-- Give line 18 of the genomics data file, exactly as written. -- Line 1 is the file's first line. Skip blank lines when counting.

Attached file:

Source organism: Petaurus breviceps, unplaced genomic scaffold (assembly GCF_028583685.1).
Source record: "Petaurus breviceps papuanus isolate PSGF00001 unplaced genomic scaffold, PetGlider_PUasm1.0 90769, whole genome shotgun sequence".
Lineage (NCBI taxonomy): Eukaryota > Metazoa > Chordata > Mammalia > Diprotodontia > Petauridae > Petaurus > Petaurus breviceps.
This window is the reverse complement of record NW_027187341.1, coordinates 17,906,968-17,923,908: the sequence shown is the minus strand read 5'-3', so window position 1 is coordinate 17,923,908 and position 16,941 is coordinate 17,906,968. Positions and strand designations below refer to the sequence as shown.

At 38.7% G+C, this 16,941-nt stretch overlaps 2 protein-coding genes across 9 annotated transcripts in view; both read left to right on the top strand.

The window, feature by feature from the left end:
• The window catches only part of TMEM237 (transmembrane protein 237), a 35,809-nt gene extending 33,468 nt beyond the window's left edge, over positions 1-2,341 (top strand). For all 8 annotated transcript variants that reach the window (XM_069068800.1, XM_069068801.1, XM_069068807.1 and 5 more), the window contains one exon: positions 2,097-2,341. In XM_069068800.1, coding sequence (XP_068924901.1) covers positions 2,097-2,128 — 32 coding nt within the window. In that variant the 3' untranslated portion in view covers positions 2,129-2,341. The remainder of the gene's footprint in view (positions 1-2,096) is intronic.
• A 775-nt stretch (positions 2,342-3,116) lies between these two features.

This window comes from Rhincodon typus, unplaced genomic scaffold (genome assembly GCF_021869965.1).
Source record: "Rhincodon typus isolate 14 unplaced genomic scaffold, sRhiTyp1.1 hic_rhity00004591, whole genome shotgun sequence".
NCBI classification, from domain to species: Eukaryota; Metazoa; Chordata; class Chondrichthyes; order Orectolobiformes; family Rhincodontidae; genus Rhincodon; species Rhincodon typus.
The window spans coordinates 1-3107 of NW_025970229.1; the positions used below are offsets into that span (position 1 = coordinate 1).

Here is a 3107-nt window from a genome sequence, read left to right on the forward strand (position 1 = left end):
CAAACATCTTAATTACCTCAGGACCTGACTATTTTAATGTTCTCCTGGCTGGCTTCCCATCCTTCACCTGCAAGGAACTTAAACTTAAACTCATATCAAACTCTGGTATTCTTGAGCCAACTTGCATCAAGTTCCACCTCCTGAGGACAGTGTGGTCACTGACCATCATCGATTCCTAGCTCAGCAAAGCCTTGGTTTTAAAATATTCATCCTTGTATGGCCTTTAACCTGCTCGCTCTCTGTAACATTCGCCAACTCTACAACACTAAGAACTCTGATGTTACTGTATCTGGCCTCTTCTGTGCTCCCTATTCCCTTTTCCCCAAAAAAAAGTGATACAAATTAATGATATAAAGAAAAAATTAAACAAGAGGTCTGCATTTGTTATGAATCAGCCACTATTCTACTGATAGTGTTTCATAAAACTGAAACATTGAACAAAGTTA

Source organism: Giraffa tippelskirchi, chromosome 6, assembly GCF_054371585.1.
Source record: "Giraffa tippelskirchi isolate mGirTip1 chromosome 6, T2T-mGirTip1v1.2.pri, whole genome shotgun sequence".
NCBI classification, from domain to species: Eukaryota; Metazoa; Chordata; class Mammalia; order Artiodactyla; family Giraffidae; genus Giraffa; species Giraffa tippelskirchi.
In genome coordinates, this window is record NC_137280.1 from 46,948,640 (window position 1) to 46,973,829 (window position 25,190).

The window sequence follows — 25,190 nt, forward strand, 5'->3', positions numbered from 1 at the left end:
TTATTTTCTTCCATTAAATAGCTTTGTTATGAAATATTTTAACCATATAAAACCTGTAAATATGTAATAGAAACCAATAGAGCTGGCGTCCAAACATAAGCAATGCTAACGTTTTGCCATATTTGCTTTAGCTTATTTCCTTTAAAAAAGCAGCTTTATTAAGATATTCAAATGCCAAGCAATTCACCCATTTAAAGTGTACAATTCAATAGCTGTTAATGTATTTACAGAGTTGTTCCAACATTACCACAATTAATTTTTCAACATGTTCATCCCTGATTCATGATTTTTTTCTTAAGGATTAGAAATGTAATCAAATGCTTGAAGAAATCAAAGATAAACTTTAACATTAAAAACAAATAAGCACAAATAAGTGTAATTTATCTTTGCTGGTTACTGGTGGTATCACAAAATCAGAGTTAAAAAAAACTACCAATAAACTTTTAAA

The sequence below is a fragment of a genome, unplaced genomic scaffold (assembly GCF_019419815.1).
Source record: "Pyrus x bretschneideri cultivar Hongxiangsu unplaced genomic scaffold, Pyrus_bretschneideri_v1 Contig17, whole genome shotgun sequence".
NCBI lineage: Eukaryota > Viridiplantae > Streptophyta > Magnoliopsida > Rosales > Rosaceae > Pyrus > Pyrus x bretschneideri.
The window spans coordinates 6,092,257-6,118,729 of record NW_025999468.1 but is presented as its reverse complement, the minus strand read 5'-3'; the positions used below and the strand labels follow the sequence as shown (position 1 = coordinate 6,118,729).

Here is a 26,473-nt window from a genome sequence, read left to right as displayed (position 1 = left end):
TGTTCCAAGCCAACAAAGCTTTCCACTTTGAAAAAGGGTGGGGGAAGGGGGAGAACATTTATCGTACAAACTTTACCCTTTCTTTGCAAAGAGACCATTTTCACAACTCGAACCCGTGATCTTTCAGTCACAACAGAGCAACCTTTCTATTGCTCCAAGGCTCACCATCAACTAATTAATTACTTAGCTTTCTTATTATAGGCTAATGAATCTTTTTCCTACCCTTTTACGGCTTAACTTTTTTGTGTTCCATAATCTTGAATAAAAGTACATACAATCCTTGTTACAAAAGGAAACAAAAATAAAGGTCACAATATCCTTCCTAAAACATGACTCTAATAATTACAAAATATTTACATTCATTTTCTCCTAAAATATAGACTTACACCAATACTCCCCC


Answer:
In genome coordinates, this window is record NC_137280.1 from 46,948,640 (window position 1) to 46,973,829 (window position 25,190).